Wear Your Love for the Earth
We often find ourselves wondering, what can I do about climate change?
Sometimes it seems like it's out of our hands. That it's taking place far away or up to our governments. The truth is there are changes and choices that we can make that influence the health of our planet. In fact, there is something we all use every single day and night that has a direct impact on climate change.
Clothing. We all wear clothes, but are you aware of the environmental impact your clothing choices have? Just by learning about your choices you can start making healthier selections for the Earth.
Did you know that approximately 46 lbs of greenhouse gasses are generated from making 2 lbs of clothes?*a You may think 2lbs sounds like a lot but the average pair of adult blue jeans weight around 1.5 lbs.
What is alarming is the new trend in "fast fashion". Clothing manufacturing has more than doubled over the last decade due to improved production methods. With more clothing being made, costs went down which in turn caused people to buy more.
Lower cost is not a bad thing. However, these clothes are being made from man materials that are a cheaper quality and they tend to have a useful life of about one year. These clothes are then thrown out or donated.
We all think we are doing something good when we donate but unfortunately these fast fashions are so "shoddy" that even third world countries will not accept them. *b Charities cannot sell them either. So they end up in mountain sized piles in warehouses.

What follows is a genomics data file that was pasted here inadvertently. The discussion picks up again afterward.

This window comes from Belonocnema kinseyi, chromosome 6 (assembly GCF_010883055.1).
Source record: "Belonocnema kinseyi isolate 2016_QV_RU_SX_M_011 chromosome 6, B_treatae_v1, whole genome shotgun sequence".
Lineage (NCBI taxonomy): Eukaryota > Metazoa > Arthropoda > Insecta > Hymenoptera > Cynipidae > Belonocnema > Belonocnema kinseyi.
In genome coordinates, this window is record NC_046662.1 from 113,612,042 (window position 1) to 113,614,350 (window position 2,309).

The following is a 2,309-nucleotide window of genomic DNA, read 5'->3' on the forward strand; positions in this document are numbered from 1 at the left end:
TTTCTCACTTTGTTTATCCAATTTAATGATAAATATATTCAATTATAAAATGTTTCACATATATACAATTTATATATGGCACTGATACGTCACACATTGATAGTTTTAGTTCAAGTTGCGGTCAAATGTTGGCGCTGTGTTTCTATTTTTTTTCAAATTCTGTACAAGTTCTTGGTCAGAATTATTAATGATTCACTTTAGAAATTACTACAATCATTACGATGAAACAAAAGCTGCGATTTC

The clothes that are thrown out end up in landfills and most of them do not bio-degrade.
Why not recycle them? Fast fashion clothes are often a blend of multiple fibers. It's very difficult to mechanically separate the fibers from each other without damaging them. Chemical methods of fiber break down are too expensive and would ultimately create more toxins.
So what can you do?
1. Avoid buying "Fast Fashion" clothes. Watch out for materials that contain blended manmade fiber. Look for stronger natural fibers that tend to last longer. Buy clothes made to last that can be mended or can be passed on to others.
2. Don't buy more than you really need. It is estimated that we use less than 40% of the clothing that we own. Most people will state that they own at least one article of clothing with the price tag still on it.
3. Buy locally. Without getting into the various human right concerns of clothing manufacturing in certain countries, stop and think of how far your clothes travel to reach you. Clothes made in countries far from your own, come with a huge fossil fuel bill whether they travel by boat or plane and then by train or trucks to land on your store shelf. Check the label for "Made in ..." and think twice.
4. Buy (and sell) previously owned clothing. Second hand no longer means what it used to. You can find many great quality items that were either never worn or rarely worn at all on sites like Ebay and UpThread. You can also shop at your local consignment stores and charity run Thrift Shops. Each item you buy in this way completely eliminates the toxins used to manufacturer another one had it been purchased new. Plus, you usually save money and can find some quite exciting buys. And don't be afraid to resell the clothes you aren't wearing either. There is a market for it.
5. Repurpose clothes. If your clothes are so worn out that no one can use them give them a second life! Clothes can make great rags for cleaning. Turn your favorite old T-shirt into a pillow case. Make those faded blue jeans into a planting pot for flowers. Need to pack away some breakables? Wrap them in old towels instead of bubble wrap. Be creative.